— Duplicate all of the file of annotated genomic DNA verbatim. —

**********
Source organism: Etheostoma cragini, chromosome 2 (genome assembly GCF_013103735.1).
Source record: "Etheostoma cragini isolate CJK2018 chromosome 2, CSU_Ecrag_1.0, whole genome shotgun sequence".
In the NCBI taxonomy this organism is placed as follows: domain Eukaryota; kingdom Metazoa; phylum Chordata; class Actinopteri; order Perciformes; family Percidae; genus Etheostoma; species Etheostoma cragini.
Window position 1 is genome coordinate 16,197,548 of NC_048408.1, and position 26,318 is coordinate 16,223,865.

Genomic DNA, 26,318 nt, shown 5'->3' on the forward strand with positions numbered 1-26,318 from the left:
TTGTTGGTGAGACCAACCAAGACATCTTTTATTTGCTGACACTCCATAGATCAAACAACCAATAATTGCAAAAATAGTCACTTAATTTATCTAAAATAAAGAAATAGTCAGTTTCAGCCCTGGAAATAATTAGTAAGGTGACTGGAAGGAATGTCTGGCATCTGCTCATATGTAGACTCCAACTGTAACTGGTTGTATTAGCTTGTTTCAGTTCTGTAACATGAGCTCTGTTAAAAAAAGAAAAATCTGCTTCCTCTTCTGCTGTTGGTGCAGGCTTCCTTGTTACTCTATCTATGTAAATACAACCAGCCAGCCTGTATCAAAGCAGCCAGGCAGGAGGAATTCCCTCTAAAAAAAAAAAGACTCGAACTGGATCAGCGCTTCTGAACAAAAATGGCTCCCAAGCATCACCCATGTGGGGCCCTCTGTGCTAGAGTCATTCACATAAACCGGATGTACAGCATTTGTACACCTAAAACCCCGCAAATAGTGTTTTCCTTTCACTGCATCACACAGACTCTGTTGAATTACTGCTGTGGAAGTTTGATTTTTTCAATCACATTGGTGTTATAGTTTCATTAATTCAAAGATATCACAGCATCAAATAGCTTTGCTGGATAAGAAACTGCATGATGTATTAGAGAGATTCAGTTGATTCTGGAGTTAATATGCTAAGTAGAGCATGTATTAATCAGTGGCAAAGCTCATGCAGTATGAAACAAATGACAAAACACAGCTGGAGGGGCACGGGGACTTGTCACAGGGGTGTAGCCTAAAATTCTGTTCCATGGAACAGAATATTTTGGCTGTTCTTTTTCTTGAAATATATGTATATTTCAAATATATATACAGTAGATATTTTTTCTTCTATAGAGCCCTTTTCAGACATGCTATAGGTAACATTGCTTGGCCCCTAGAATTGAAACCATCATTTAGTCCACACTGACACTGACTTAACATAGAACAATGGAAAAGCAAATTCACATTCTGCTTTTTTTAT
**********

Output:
Source organism: Etheostoma cragini, chromosome 2 (genome assembly GCF_013103735.1).
Source record: "Etheostoma cragini isolate CJK2018 chromosome 2, CSU_Ecrag_1.0, whole genome shotgun sequence".
In the NCBI taxonomy this organism is placed as follows: domain Eukaryota; kingdom Metazoa; phylum Chordata; class Actinopteri; order Perciformes; family Percidae; genus Etheostoma; species Etheostoma cragini.
Window position 1 is genome coordinate 16,197,548 of NC_048408.1, and position 26,318 is coordinate 16,223,865.

Genomic DNA, 26,318 nt, shown 5'->3' on the forward strand with positions numbered 1-26,318 from the left:
TTGTTGGTGAGACCAACCAAGACATCTTTTATTTGCTGACACTCCATAGATCAAACAACCAATAATTGCAAAAATAGTCACTTAATTTATCTAAAATAAAGAAATAGTCAGTTTCAGCCCTGGAAATAATTAGTAAGGTGACTGGAAGGAATGTCTGGCATCTGCTCATATGTAGACTCCAACTGTAACTGGTTGTATTAGCTTGTTTCAGTTCTGTAACATGAGCTCTGTTAAAAAAAGAAAAATCTGCTTCCTCTTCTGCTGTTGGTGCAGGCTTCCTTGTTACTCTATCTATGTAAATACAACCAGCCAGCCTGTATCAAAGCAGCCAGGCAGGAGGAATTCCCTCTAAAAAAAAAAAGACTCGAACTGGATCAGCGCTTCTGAACAAAAATGGCTCCCAAGCATCACCCATGTGGGGCCCTCTGTGCTAGAGTCATTCACATAAACCGGATGTACAGCATTTGTACACCTAAAACCCCGCAAATAGTGTTTTCCTTTCACTGCATCACACAGACTCTGTTGAATTACTGCTGTGGAAGTTTGATTTTTTCAATCACATTGGTGTTATAGTTTCATTAATTCAAAGATATCACAGCATCAAATAGCTTTGCTGGATAAGAAACTGCATGATGTATTAGAGAGATTCAGTTGATTCTGGAGTTAATATGCTAAGTAGAGCATGTATTAATCAGTGGCAAAGCTCATGCAGTATGAAACAAATGACAAAACACAGCTGGAGGGGCACGGGGACTTGTCACAGGGGTGTAGCCTAAAATTCTGTTCCATGGAACAGAATATTTTGGCTGTTCTTTTTCTTGAAATATATGTATATTTCAAATATATATACAGTAGATATTTTTTCTTCTATAGAGCCCTTTTCAGACATGCTATAGGTAACATTGCTTGGCCCCTAGAATTGAAACCATCATTTAGTCCACACTGACACTGACTTAACATAGAACAATGGAAAAGCAAATTCACATTCTGCTTTTTTTAT